OnePlus Nord N20 review | PCMag

The highly anticipated Nord N20 ($282) aims to capture the true spirit of OnePlus phones: smooth performance and impressive design at a very competitive price. Last year’s excellent Nord N10 ($299.99) matched it in every way, with its 90Hz display, 5G support, and ultra-wide camera. The Nord N20 is slightly less successful in its objectives. The phone looks distinctive and feels fast (both in terms of UI navigation and download speeds on T-Mobile’s 5G network), but its cameras aren’t very competitive. The Samsung Galaxy A32 5G ($279.99) remains our Editors’ Choice award winner for budget Android phones due to its superior imaging capabilities and software upgrade policy. But if you’re not focused on camera quality, the Nord N20 is a compelling alternative.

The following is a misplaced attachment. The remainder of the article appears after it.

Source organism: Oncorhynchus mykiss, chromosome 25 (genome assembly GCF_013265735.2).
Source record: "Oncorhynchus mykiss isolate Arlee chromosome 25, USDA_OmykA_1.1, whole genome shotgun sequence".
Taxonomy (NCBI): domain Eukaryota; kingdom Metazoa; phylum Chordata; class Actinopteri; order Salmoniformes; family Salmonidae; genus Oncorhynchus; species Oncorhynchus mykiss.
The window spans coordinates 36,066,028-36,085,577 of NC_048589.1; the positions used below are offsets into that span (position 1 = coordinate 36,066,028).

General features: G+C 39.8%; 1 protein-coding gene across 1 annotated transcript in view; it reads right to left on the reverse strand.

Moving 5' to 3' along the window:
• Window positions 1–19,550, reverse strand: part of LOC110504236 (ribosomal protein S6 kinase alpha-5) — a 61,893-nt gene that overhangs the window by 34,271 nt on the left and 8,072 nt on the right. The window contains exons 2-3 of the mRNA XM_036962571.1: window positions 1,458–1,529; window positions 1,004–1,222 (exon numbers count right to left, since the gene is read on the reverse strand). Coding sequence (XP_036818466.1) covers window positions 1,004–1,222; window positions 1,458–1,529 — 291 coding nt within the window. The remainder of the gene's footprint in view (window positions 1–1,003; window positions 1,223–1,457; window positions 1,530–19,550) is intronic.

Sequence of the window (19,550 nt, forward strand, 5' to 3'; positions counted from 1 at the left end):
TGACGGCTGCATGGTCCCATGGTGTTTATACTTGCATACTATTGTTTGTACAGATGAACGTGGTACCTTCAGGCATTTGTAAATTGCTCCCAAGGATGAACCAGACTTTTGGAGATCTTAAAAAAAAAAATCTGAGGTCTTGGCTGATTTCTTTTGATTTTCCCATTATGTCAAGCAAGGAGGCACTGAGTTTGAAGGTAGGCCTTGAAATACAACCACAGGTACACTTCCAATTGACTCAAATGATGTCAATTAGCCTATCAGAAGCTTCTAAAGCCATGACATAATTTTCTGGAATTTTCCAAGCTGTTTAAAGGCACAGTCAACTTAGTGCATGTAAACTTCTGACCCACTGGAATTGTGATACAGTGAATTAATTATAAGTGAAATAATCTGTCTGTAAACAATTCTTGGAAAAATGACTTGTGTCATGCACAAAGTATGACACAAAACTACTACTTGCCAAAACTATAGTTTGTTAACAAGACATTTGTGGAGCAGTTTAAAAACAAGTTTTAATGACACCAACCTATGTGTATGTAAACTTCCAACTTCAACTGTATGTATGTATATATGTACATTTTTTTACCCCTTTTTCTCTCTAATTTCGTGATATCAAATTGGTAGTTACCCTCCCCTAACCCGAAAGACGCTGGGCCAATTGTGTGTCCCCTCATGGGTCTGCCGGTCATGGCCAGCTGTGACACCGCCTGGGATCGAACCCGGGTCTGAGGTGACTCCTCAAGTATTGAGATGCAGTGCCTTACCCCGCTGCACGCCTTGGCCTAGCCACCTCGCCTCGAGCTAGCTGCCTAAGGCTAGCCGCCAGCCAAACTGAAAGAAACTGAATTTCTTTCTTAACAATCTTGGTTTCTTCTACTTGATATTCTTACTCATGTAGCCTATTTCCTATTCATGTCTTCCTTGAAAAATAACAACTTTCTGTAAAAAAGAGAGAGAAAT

Distinguished design and impressive battery life

The Nord N20 is the sleekest affordable phone I’ve seen in 2022, and I don’t expect another model to steal that accolade this year. It has a striking flat back with two bold, gold camera lenses near the top corner. The rear panel looks black from an angle, but straight up, it shimmers like special automotive paint. And while the edges aren’t entirely square, they’re sharper than Motorola and Samsung phones. The handset measures approximately 6.3 x 2.9 x 0.3 inches (HWD) and weighs approximately 6.1 ounces; it’s a bit smaller and lighter than the Galaxy A32 (6.5 x 3.0 x 0.4 inches, 7 ounces).

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Back of the N20 North

The flat back is striking (Photo: Sascha Segan)

The phone’s 6.43-inch, 1080p, 60Hz OLED panel seems to emphasize color richness (its contrast levels, in particular, are commendable) more than outright brightness, but I didn’t have a problem. with the visibility of the screen outside. The Samsung Galaxy A53’s panel is relatively brighter, for reference, although that phone is more expensive at $449.99.